Your Internet Consultant - The FAQs of Life Online

6.27. What is AFS?

AFS is another way to move files around the Internet. It is a distributed file system that allows hosts to share files across local area networks--and bigger networks, such as the Internet. AFS, also known as "Andrew File System," was originally developed at the Information Technology Center at Carnegie-Mellon University.

The nifty thing about AFS is that, from the user's point of view, there is no difference between perusing directories and downloading files on your local computer's hard disk drives and those linked by AFS. All the commands that you normally use to access local files, move around directories, and so on, can be used to access files in AFS. You don't need to run a special program (as with FTP); you just go to a special directory (usually called /afs) and use the commands with which you are already familiar.

So instead of FTPing to, you could just type cd /afs/

Unfortunately, not many Internet sites offer AFS access. In order to use AFS, both your local host and the remote site from which you wish to grab files must be part of the AFS network. From what I understand, AFS is a pain to configure, and it runs only on UNIX systems (such as HP, NeXT, DEC, IBM, and Suns.) For these reasons, AFS isn't very common despite its niftiness.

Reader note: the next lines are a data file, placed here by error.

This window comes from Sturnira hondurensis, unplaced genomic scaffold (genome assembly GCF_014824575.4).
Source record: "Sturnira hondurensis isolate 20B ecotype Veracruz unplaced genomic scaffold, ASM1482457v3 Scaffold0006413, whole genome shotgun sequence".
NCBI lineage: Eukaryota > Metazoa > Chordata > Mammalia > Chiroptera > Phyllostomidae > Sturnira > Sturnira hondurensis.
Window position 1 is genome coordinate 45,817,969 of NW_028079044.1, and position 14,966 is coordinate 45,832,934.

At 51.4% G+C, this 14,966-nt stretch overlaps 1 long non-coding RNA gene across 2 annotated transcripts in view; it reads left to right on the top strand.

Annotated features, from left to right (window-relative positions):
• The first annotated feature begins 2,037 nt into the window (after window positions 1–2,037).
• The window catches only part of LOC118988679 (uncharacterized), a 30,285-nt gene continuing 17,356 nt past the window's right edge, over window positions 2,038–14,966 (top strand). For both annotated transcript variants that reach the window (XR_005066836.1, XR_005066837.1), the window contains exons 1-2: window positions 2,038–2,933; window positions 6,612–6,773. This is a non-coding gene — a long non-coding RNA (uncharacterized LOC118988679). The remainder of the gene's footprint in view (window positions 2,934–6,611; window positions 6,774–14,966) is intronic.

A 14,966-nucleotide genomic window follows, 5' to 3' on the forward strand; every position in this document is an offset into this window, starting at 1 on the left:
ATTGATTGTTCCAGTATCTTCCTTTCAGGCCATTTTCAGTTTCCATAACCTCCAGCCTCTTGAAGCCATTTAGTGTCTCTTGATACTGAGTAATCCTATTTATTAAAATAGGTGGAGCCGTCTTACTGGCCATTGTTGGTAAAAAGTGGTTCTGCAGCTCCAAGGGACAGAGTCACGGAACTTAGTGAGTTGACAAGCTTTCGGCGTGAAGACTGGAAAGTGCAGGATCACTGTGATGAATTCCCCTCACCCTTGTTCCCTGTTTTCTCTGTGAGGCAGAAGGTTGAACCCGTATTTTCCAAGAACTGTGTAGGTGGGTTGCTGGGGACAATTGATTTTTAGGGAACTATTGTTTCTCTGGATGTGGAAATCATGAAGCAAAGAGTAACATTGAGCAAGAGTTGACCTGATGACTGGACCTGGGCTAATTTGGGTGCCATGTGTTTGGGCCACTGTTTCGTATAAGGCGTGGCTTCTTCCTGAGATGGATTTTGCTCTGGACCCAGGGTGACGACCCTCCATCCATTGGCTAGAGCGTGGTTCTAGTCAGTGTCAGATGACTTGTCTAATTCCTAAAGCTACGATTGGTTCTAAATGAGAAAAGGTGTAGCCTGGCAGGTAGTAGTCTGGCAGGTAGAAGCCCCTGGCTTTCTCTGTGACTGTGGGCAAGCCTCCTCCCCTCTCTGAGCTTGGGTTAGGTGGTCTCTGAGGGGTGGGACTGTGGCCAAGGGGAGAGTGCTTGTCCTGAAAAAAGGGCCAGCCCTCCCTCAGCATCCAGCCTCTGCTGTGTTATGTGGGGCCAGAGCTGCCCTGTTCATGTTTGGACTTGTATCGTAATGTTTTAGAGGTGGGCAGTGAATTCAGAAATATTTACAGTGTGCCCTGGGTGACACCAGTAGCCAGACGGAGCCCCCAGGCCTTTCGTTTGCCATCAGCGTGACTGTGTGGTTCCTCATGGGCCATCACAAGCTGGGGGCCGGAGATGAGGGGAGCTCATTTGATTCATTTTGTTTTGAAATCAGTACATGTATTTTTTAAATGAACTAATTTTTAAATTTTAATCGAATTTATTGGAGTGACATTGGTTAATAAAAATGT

Note: AFS is a commercial product that is supplied and maintained by Transarc Corporation. The company can be reached via e-mail at, by phone at (412) 338-4400, and by fax at (412) 338-4404.

For more information about AFS, read the Usenet newsgroup alt.filesystems.afs. There is an anonymous FTP site with information about AFS: The /pub directory contains newsletters, release notes, and technical information about AFS.

Also, check out the AFS FAQ.

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